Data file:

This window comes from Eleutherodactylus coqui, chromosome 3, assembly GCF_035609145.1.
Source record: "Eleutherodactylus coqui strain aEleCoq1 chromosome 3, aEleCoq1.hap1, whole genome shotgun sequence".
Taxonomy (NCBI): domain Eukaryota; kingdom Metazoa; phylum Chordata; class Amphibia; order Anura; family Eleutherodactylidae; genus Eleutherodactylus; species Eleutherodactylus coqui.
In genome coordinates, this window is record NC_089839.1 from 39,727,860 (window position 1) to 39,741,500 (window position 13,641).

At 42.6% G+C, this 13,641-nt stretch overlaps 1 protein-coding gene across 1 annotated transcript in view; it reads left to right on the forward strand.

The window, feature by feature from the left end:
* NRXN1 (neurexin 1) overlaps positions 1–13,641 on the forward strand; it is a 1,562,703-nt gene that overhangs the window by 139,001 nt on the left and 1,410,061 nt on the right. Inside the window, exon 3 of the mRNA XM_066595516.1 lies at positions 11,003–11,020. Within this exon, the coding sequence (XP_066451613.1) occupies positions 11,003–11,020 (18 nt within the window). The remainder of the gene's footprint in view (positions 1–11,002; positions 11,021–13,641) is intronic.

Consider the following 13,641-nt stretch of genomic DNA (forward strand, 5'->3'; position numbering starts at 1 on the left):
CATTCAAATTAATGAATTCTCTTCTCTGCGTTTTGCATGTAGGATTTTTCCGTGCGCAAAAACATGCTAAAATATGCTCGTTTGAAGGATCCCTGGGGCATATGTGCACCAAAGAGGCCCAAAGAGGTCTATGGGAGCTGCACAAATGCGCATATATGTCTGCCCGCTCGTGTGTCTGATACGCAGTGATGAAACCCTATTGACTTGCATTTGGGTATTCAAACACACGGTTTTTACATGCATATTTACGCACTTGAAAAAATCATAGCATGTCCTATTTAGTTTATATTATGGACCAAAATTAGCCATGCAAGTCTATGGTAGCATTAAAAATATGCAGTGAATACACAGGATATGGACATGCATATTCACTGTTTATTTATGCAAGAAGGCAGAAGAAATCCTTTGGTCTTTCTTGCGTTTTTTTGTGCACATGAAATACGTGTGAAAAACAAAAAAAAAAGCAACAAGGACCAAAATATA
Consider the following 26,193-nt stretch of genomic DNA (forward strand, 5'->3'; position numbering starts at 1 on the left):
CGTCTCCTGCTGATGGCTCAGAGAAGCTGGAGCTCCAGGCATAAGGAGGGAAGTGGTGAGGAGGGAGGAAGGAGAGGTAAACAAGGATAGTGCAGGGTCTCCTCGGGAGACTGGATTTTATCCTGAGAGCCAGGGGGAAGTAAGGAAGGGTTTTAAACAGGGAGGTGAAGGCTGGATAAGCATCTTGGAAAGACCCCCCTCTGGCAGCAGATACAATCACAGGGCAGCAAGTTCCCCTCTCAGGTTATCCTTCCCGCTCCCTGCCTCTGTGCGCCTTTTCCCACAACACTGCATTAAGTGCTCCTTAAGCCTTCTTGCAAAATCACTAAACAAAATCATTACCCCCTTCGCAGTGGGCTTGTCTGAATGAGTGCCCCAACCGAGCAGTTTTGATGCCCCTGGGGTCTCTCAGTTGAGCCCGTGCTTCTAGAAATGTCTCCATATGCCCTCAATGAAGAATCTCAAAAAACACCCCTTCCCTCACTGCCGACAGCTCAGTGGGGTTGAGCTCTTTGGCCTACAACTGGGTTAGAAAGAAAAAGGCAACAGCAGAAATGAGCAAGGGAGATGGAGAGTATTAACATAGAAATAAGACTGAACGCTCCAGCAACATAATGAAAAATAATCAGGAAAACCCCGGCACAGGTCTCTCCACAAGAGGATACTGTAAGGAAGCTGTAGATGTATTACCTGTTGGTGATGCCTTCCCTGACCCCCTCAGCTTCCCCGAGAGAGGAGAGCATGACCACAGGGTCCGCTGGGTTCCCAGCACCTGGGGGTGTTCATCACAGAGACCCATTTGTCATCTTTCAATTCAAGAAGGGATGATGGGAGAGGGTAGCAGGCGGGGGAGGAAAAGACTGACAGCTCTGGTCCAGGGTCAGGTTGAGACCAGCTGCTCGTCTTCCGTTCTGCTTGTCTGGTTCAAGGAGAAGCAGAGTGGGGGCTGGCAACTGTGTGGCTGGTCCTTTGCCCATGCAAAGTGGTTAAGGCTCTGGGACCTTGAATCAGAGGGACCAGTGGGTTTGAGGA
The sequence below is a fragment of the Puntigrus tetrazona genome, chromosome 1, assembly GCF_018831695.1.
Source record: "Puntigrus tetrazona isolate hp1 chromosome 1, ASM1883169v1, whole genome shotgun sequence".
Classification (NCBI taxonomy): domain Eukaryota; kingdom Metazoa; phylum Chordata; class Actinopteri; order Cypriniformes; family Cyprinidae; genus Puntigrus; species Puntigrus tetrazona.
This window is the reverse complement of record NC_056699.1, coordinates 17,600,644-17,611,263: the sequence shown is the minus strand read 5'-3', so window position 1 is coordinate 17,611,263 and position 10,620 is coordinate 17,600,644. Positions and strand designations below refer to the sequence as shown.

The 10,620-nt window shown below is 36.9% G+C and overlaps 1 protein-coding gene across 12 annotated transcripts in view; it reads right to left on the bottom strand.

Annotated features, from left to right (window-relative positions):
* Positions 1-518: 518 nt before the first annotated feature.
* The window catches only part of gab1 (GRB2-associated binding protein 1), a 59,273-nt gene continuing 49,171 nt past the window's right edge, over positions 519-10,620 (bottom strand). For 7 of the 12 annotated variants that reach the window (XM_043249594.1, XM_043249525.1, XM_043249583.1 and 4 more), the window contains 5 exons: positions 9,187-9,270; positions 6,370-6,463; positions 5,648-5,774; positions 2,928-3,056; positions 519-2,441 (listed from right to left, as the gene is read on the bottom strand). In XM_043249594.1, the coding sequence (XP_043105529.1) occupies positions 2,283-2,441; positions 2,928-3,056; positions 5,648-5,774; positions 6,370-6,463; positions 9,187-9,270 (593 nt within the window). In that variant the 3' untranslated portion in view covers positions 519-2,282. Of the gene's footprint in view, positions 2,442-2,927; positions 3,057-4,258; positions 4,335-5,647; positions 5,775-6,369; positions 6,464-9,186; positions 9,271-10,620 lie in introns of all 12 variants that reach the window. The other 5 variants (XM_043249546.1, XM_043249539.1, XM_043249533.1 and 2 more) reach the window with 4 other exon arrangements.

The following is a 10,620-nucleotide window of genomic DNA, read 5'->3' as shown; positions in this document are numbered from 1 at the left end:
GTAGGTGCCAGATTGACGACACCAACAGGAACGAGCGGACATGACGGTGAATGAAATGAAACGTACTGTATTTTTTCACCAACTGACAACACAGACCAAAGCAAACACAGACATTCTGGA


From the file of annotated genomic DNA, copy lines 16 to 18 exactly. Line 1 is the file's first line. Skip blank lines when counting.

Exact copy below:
The 10,620-nt window shown below is 36.9% G+C and overlaps 1 protein-coding gene across 12 annotated transcripts in view; it reads right to left on the bottom strand.

Annotated features, from left to right (window-relative positions):
* Positions 1-518: 518 nt before the first annotated feature.